10 of the best cafes and restaurants near Paris’s major attractions | Travel

Everyone visiting Paris is likely to end up among the crowds at its most famous sights; the problem that arises, then, is that there is rarely anywhere reasonable to stop for lunch – either price- or quality-wise. To miss out on the chance of a great meal in somewhere such as France is shame, especially as there is invariably a hidden gem just round the corner. So, here is a selection of classic-but-affordable bistros and brasseries, plus surprising health food and vegetarian options, and the chance to sample Asian and North African cooking too.

All places cited are children-friendly, and ready to prepare a small-portion special dish, say pasta or chicken


Le Trumilou

For a great lunch deal, cross to the Right Bank of the Seine and discover Le Trumilou, a quaint bistro of cosy red banquettes, where Corinne and Alain Charvin have been serving genuine terroir cuisine for the last 30 years. The lunch menu features classics such as celeri remoulade, crunchy raw celery root with mayonnaise, veal kidney in a tangy mustard sauce, and the perfect creme caramel. Or two people can share the copious €14 platter of charcuterie. The sunny terrace looks out over the twin towers of Notre Dame cathedral. Alternatively, for just a cold beer served in traditional stone mugs, head from Notre Dame to the Brasserie de l’Isle Saint-Louis.
Two-course lunch menu €18. 84 Quai de l’Hotel de Ville, 4th arrondissement, +33 1 42 77 63 98, letrumilou.fr


Le Sancerre

Le Sancerre owner Jean-Louis Guillaume; 37 years into the job and counting.

Le Sancerre owner Jean-Louis Guillaume; 37 years into the job and counting. Photograph: John Brunton

Le Sancerre is one of the most authentic wine bars in Paris. It was opened in 1946 by Edmond Mellot, a renowned vigneron who decamped to the French capital to promote sancerre to Parisians, setting in motion a process that would turn it into one of the world’s best-known wines. With its snug interiors decorated with evocative paintings of the Sancerre area, and its vineyards, little has changed over the years. Dishes of the day run from braised guinea fowl to roast pork with cauliflower gratin, plus a selection of the famous Crottin de Chavignol goat cheese.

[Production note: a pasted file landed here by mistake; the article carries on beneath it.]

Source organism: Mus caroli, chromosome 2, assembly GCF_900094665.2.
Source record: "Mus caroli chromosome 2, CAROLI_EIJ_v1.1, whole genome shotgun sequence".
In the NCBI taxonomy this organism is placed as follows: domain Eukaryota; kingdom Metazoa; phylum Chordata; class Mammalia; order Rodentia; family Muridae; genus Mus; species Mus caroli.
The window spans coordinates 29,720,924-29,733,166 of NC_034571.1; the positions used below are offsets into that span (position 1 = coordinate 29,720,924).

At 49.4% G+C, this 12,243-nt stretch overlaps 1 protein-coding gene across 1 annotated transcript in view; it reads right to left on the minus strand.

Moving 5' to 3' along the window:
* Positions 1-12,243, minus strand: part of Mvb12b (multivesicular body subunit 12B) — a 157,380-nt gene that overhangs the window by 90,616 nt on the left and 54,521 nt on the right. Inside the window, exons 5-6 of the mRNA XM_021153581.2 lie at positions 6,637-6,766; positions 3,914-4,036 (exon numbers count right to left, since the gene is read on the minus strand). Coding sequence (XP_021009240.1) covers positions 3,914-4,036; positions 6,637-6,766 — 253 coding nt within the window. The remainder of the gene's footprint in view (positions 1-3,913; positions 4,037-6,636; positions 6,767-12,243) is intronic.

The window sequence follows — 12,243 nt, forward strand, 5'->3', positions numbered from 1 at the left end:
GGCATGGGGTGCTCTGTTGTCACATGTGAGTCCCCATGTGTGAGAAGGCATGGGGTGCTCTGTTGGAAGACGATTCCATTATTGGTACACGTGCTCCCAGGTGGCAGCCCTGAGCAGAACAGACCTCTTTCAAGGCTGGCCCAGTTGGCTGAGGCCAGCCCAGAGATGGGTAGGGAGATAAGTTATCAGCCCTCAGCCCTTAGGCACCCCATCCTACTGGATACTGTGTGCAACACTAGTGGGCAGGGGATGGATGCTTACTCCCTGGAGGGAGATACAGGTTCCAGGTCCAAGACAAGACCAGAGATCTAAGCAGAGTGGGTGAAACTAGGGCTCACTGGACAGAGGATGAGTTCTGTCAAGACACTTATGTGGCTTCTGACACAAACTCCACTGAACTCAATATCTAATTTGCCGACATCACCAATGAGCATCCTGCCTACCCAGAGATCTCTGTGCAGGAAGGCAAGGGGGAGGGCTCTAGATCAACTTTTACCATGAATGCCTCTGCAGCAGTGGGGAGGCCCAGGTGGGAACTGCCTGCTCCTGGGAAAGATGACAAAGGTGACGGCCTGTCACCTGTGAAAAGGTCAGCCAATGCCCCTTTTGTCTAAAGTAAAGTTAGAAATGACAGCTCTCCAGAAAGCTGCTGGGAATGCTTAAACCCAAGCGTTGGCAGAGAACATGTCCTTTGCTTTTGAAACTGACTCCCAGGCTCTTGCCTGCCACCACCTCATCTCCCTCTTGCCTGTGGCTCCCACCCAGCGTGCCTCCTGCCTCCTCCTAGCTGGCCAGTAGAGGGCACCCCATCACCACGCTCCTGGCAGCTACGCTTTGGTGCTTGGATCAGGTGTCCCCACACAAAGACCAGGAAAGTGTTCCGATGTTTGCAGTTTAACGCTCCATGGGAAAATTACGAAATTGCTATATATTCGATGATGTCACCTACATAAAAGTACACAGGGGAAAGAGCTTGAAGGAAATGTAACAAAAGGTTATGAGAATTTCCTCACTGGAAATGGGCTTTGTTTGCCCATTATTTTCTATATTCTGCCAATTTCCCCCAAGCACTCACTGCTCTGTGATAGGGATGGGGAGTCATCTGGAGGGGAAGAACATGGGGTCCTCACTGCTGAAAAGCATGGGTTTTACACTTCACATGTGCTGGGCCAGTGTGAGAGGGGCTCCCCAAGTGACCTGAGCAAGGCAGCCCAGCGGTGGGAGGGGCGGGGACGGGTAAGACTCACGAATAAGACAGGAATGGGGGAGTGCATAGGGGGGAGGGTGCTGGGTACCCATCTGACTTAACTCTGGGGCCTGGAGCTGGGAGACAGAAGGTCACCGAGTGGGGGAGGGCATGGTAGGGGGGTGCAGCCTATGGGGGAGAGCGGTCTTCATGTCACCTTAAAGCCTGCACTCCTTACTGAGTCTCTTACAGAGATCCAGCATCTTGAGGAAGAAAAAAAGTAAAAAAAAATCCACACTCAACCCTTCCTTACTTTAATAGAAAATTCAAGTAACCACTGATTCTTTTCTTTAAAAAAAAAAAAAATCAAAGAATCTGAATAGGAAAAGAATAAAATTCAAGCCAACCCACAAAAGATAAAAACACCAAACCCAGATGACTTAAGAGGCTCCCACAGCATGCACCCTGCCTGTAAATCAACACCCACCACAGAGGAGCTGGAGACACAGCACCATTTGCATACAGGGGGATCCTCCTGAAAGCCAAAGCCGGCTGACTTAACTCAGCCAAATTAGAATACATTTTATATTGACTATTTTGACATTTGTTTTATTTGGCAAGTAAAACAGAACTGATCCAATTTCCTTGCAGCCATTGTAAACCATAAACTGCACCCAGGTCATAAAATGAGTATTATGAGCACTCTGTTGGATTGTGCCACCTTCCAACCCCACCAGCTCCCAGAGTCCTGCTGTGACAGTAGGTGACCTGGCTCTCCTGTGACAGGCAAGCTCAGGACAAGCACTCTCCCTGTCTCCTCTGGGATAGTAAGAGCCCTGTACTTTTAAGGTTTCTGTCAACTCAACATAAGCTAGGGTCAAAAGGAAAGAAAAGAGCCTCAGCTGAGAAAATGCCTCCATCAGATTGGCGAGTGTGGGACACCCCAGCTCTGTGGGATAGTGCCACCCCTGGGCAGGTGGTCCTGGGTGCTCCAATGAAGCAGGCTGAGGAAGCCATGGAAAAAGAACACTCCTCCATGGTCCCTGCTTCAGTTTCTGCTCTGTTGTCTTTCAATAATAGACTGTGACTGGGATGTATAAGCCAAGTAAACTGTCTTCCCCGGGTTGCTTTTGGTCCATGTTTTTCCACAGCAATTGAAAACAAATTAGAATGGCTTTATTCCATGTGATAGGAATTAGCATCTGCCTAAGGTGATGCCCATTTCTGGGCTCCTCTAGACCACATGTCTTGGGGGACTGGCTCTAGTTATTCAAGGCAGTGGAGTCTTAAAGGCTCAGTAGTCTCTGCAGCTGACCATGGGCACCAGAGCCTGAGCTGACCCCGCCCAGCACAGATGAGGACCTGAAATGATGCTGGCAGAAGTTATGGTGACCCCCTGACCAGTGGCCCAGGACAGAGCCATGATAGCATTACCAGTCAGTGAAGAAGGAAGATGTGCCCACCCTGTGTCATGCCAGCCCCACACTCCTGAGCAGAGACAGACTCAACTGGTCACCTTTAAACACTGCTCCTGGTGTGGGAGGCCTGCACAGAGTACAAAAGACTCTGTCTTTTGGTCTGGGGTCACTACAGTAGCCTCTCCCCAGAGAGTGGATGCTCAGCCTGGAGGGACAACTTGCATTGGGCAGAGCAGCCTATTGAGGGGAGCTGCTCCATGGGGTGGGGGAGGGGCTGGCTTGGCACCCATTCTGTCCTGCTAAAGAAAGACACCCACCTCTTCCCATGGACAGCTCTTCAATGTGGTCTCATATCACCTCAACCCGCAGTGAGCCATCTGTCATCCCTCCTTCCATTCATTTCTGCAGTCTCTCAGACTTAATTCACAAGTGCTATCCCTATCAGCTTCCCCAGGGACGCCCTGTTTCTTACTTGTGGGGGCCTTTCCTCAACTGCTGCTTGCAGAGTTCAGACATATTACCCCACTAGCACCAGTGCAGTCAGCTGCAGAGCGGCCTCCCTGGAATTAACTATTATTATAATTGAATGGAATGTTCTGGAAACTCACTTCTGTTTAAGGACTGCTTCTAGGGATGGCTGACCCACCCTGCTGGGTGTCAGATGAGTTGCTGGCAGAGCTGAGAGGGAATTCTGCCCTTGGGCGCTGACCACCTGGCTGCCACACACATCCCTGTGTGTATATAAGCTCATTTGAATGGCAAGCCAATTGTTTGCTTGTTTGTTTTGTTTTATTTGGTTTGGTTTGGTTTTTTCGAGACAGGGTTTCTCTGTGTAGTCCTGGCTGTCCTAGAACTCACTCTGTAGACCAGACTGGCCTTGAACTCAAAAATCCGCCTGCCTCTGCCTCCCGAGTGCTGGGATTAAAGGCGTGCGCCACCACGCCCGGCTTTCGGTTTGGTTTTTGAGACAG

Dish of the day €14, salad €9.50. 22 Avenue Rapp, 7th arr, +33 1 45 51 75 91, no website


L’Ambassade d’Auvergne

Interior scene of diners at L’Ambassade d’Auvergne, Paris.

Photograph: Alamy

The Pompidou Centre celebrates its 40th birthday this year, so crowds are likely to be even bigger than usual; but just two minutes’ walk away is a peaceful spot for a delicious lunch of the distinctive cuisine of France’s Auvergne region. From the outside, the “Embassy of Auvergne” looks austere, but push open the door and a rustic wooden-beamed auberge is revealed. Auvergne cooking is seriously hearty, so be prepared for big portions, especially the succulent Sarlan sausage served with the speciality aligot, creamy mashed potato blended with Cantal cheese. There is an excellent wine list, including a surprising selection of 35 different wines from the Auvergne itself. For vegetarians there is a main course of seasonal vegetables along with soups such as chestnut veloute.
Two-course lunch menu €22.50, main dish from €17. 22 Rue du Grenier Saint-Lazare, 3rd arr, +33 1 42 72 31 22, ambassade-auvergne.com


Café Du Théâtre

Two male customers sit in Le Cafe du Theatre, Paris.

Photograph: John Brunton

The Sacré-Coeur looks down on the roofs of Montmartre, one of the most intriguing Parisian quarters, part tourist trap with rip-off restaurants, part genuine bohemian. Sitting right at the foot of the Sacré-Coeur funicular is a quiet square where the friendly Cafe du Theatre has become a neighbourhood institution. It’s a family affair, run for the last 40 years by two Algerians, Sami and Akim, and has a lively clientele of locals residents, actors and theatregoers, plus the occasional tourist. There is a two-course €12 menu with French classics such as onion soup and a big choice of salads and omelettes, but the best bet is to stick with its speciality couscous: a mountain of it topped with spicy merguez sausages or grilled chicken, plus a steaming bowl of vegetables and soup.
Coucous €13, vegetarian couscous €9.50. 48 Rue d’Orsel, 18th arr, +33 9 51 84 47 39, no website


La Guinguette d’Angèle

Photo taken from above of customers eating at tables outside La Guinguette d’Angele, Paris.

Although Paris is far from a paradise for vegetarians, let alone vegans, there are a lot more alternatives today to the classic boeuf bourguignon. Visitors coming out of the Louvre need to walk a while to find some reasonable places for lunch, but in the buzzing Rue Coquillière, just behind Les Halles shopping centre, is a tiny hole-in-the-wall counter serving a dazzling array of detox lunchboxes that are all organic and gluten-free. There is usually a choice of vegetarian, vegan and raw dishes, as well as daily specials of saffron chicken with parsley pesto, carrot and white bean salad. The menu always features a freshly-made soup, along with tempting home-baked cakes and pastries. There are a couple of tiny stools and a wobbly table to eat outside the Guinguette, but this is perfect for a takeaway picnic with the tranquil Palais Royal gardens two minutes away.